That’s something that I wanted to bring forward because sometimes when people see the extent to which I do share stuff online, they assume that they know everything there is to know about me.

But whilst I do share the role that David plays behind the scenes in helping me as a business owner, as well as some of our routines and habits that we have together to support each other and build a strong relationship in that way, I do not share publicly what the deeper parts of our relationship are.

I’m only showing what the surface level of our relationship looks like in terms of what we do in our CEO dates together, and how we divide roles amongst ourselves in our home.

That’s very different to knowing the depths of our relationship. That’s very different to knowing the depths of how we interact with each other outside business/household stuff.

There’s so much to that relationship that is not for public consumption.

I really love that I can keep that nice and private.

Similarly, I do share a bit about my relationship with my niece and my relationship with my sister. But in terms of other family members, I don’t really talk a lot about that. Same with close friendships I have.

When I first started doing pottery, I shared a few photos here and there because I was really proud of it.  But now, my pottery is my tune-out time.

People know that I play netball and I’m a big netball fan. But I’m not capturing footage of me at netball every time I go and play, or sharing every time I’m in the Netball corporate box on socials.

That’s my fun time. I don’t need to milk that to present a certain image of myself online to validate my existence as a business mentor.

A lot of the holidays that David and I go on, no one knows about. No one knows how long we were there or what we did.

No one knows because that’s our time.

With how much content you see from me online, I do think that it could be easy to assume that I’m divulging everything – that I’m milking every part of my life to be able to create connection with people and present a certain lifestyle.

But honestly, it just isn’t.

Most of the time that I spend each day doing what I do is uncaptured. It’s not related to my business.

I spend less time working on my business than I do on everything else in my life.

My business is something that takes up a very small portion of my week. Because of that, I don’t necessarily feel like everything else is up for grabs for everyone.

That’s just a little Podcarpet conversation starter once again.

I just wanted to share it because I’ve helped a lot of people with content creation recently. We are in the throes of some big conversations inside the Take Off program at the moment.

There is this belief when you haven’t created a business online yet or when you are only seeing content creators and business owners who share everything and keep telling you that everything is content, that that’s just how you have to do it to be successful with an online business.

A lot of people tell me that they don’t want to use social media to grow their business, but when we have a deeper conversation about it, it’s that they don’t want to share their lives on social media in order to have a business. And that’s a very different conversation. Or they just don’t want to be on social media for four hours a day every day for the rest of their lives.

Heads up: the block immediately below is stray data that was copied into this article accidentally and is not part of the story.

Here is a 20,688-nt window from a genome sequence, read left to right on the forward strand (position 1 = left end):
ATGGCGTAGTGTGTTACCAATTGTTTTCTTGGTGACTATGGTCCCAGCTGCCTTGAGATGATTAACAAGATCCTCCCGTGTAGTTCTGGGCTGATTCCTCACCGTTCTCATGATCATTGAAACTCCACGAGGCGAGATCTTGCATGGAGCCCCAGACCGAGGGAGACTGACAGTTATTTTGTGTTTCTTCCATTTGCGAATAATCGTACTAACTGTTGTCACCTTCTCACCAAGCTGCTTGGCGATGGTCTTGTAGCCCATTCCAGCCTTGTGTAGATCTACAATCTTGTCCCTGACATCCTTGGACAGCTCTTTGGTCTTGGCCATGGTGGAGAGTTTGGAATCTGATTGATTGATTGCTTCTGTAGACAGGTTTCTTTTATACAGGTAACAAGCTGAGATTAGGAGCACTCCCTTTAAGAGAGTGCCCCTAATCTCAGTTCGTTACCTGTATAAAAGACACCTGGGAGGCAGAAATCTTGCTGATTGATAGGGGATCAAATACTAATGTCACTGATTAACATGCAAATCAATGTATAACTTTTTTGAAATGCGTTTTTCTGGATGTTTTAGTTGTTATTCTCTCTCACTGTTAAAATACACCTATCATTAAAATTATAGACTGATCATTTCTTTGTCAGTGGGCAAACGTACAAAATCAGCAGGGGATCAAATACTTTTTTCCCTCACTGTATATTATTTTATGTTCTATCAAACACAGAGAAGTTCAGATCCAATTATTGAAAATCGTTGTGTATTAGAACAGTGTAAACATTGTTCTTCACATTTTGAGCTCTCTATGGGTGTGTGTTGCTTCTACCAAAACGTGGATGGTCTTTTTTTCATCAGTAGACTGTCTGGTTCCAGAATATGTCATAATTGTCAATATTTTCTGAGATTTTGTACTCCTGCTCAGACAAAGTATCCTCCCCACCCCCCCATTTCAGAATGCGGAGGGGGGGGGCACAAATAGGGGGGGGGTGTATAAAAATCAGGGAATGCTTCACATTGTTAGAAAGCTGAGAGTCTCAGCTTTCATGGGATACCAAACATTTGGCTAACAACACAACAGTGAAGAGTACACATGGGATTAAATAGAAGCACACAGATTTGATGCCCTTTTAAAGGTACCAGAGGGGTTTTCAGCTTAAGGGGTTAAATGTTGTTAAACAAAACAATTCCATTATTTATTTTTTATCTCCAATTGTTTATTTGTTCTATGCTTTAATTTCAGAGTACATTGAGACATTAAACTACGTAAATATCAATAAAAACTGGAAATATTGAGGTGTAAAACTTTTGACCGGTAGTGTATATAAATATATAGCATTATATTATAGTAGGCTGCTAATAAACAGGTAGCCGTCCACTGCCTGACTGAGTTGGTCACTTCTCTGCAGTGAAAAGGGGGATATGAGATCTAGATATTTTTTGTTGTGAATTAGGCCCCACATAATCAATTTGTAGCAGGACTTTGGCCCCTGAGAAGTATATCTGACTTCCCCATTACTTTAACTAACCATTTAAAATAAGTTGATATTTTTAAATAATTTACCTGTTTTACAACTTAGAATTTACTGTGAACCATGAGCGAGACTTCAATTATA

That’s also a very different conversation.

What we do in the Imperfect Post Project (the IPP) which I’ve now run twice and will be running next inside my Accelerator program is we create 100 days of social content in one big go.

That means that you’ve got 100 days of social media content scheduled to your social profile every single day for 100 days. It is optimised for different roles in your client attraction process. It’s got a good mix of human-to-human content, advice content, and connection content.

One of the big things that people experience when they finish the IPP with me is this sense of overwhelming relief and joy. They know that if they don’t create another piece of social media content for the next three months, they’ll still be fine because it’s all taken care of. It’s done.

One of the big things that I then see is people who previously told me that they hated social media and didn’t want to use social media for their business, then show up on social media completely differently once they’ve done the IPP.

Now whenever they show up on on social media, the only thing that they need to do is connect human-to-human with other humans. And all of a sudden, they love social media. They enjoy being there again. Because there’s no pressure on them every day to come up with some kind of fantastic piece of content or some random offer that’s going to make them ten sales in one go.

It’s taken all this pressure off that space and they can just go back to using it to be social again.

Even if you’re on social media for your business. All of that can be really joyful and social when you know that your social strategy is taken care of.

When we have conversations like this and unpack it a little further, we can dig into what it is that we’re really afraid of or what we’re really resisting. In a lot of cases, it’s just really poorly managed social media that we’re against. Or it’s social media that feels like it takes up all of your time, energy and focus, and doesn’t really return much in sales or business growth so you feel like a lot of it is wasted time.

I wouldn’t enjoy social media if that’s how it felt for me either.

I hope you enjoyed this Podcarpet episode!

I’d love to hear your thoughts. Please do send me a DM on Instagram or Facebook, or send an email through to I love hearing your thoughts about these Podcarpet episodes.

If you have any questions for me that you’d like me to answer in a future podcast episode, please submit your questions here:

Maybe some Podcarpets will be Q&A episodes!! Let’s see how we go.

Thanks so much for joining me for this episode of the Heart-Centred Business Podcast.

Until next time, I cannot WAIT to see you SHINE.

Tash Corbin Business Mentor and Strategist